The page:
Citations are extracted by the CitEc Project, subscribe to its RSS feed for this item.
as in new window

Cited by:
  1. Tscharaktschiew, Stefan & Hirte, Georg, 2012. "Should subsidies to urban passenger transport be increased? A spatial CGE analysis for a German metropolitan area," Transportation Research Part A: Policy and Practice, Elsevier, Elsevier, vol. 46(2), pages 285-309.
  2. Hirte, Georg & Tscharaktschiew, Stefan, 2013. "Income tax deduction of commuting expenses in an urban CGE study: The case of German cities," Transport Policy, Elsevier, Elsevier, vol. 28(C), pages 11-27.
  3. De Borger, Bruno & Wuyts, Bart, 2011. "The structure of the labor market, telecommuting, and optimal peak period congestion tolls: A numerical optimization model," Regional Science and Urban Economics, Elsevier, Elsevier, vol. 41(5), pages 426-438, September.
  4. Bert Saveyn, 2006. "Are NIMBY'S commuters?," Center for Economic Studies - Discussion papers, Katholieke Universiteit Leuven, Centrum voor Economische Studiën ces0604, Katholieke Universiteit Leuven, Centrum voor Economische Studiën.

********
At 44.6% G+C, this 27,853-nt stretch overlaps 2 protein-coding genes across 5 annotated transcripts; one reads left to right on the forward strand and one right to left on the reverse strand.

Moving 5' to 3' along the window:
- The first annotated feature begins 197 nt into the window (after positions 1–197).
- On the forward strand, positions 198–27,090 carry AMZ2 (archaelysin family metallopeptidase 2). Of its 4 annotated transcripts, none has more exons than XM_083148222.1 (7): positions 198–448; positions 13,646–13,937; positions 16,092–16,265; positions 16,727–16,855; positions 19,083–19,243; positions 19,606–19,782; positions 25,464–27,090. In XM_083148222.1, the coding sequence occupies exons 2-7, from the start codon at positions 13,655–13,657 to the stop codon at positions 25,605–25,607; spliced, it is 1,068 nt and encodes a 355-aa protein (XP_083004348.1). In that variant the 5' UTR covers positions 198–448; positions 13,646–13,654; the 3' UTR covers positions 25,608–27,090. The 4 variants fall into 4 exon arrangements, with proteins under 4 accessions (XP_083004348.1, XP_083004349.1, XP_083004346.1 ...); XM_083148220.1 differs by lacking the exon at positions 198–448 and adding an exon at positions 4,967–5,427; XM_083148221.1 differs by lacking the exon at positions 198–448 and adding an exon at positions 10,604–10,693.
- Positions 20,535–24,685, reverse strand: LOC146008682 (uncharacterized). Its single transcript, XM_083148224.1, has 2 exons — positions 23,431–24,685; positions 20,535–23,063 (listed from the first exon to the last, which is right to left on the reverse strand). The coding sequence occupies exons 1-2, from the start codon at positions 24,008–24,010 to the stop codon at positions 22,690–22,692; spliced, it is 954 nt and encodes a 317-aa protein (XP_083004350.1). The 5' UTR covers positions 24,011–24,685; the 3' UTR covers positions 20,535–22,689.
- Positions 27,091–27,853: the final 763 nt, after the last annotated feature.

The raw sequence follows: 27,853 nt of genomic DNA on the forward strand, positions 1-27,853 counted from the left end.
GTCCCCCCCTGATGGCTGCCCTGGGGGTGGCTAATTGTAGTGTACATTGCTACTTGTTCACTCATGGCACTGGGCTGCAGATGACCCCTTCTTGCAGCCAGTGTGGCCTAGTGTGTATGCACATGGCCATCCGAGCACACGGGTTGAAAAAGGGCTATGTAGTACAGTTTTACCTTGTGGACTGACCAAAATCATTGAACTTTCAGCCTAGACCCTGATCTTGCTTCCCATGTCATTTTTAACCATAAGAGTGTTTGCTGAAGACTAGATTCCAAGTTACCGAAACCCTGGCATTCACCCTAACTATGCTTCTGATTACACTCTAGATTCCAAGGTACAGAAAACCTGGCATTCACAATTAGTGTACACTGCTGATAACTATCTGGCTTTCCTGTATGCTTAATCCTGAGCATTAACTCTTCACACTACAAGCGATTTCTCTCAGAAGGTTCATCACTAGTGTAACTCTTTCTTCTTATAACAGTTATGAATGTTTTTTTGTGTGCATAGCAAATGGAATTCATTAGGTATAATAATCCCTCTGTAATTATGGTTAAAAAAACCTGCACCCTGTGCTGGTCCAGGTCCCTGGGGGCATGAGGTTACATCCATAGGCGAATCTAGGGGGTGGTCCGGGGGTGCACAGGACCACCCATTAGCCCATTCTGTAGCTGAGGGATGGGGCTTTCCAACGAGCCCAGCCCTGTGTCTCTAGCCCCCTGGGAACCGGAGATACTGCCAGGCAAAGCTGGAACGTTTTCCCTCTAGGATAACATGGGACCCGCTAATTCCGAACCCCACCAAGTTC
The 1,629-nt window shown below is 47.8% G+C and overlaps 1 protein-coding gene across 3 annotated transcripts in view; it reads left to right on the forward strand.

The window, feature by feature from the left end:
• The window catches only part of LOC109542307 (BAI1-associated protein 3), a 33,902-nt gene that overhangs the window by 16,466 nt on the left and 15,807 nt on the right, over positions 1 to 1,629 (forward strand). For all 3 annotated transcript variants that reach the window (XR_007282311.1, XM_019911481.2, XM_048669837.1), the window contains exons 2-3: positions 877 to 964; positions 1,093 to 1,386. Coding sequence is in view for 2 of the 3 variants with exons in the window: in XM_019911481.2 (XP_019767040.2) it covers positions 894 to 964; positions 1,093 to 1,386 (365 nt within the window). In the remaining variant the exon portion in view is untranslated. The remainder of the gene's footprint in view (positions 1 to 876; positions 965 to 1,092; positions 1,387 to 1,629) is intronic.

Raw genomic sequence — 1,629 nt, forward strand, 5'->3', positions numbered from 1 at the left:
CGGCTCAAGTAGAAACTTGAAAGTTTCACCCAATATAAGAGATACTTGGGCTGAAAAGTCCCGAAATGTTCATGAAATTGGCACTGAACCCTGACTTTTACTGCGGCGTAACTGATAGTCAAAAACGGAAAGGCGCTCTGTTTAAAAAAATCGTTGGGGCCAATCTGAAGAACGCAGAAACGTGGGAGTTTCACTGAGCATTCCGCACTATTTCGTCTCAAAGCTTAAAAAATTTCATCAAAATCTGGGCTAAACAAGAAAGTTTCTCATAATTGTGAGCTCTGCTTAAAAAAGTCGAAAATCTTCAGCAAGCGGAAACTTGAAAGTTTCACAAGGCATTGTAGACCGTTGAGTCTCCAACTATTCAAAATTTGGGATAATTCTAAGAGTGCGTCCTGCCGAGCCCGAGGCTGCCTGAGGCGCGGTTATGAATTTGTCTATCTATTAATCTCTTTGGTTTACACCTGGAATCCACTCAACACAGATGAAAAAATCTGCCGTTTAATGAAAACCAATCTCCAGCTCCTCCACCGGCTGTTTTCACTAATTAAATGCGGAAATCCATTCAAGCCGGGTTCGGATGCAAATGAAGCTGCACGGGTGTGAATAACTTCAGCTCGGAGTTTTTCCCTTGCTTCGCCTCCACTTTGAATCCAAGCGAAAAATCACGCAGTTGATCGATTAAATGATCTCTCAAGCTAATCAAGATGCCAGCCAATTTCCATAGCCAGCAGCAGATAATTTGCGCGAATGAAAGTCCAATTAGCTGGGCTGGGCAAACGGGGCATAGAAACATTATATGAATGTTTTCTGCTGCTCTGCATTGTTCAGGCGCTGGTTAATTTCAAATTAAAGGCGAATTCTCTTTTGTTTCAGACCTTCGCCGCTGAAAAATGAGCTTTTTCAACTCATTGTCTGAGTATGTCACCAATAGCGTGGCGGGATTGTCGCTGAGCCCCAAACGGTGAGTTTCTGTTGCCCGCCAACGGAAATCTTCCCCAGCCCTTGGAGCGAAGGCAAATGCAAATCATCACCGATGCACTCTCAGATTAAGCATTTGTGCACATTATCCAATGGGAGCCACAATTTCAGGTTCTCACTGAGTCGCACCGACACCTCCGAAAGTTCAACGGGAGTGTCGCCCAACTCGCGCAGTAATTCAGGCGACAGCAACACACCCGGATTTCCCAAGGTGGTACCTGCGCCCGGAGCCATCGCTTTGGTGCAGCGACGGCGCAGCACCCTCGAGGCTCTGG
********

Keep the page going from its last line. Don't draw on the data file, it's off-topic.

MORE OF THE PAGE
5. Knud Jørgen Munk, 2005. "Assessment of the introduction of road pricing using a Computable General Equilibrium model," Economics Working Papers, School of Economics and Management, University of Aarhus 2005-23, School of Economics and Management, University of Aarhus.
  6. Gutiérrez-i-Puigarnau, Eva & van Ommeren, Jos, 2010. "Labour Supply and Commuting," IZA Discussion Papers 4798, Institute for the Study of Labor (IZA).
  7. repec:dgr:uvatin:2009008 is not listed on IDEAS
  8. Nitzsche, Eric & Tscharaktschiew, Stefan, 2013. "Efficiency of speed limits in cities: A spatial computable general equilibrium assessment," Transportation Research Part A: Policy and Practice, Elsevier, Elsevier, vol. 56(C), pages 23-48.
  9. Saveyn Bert, 2006. "Does Commuting Change the ranking of environmental instruments?," Energy, Transport and Environment Working Papers Series, Katholieke Universiteit Leuven, Centrum voor Economische Studiën, Energy, Transport and Environment ete0603, Katholieke Universiteit Leuven, Centrum voor Economische Studiën, Energy, Transport and Environment.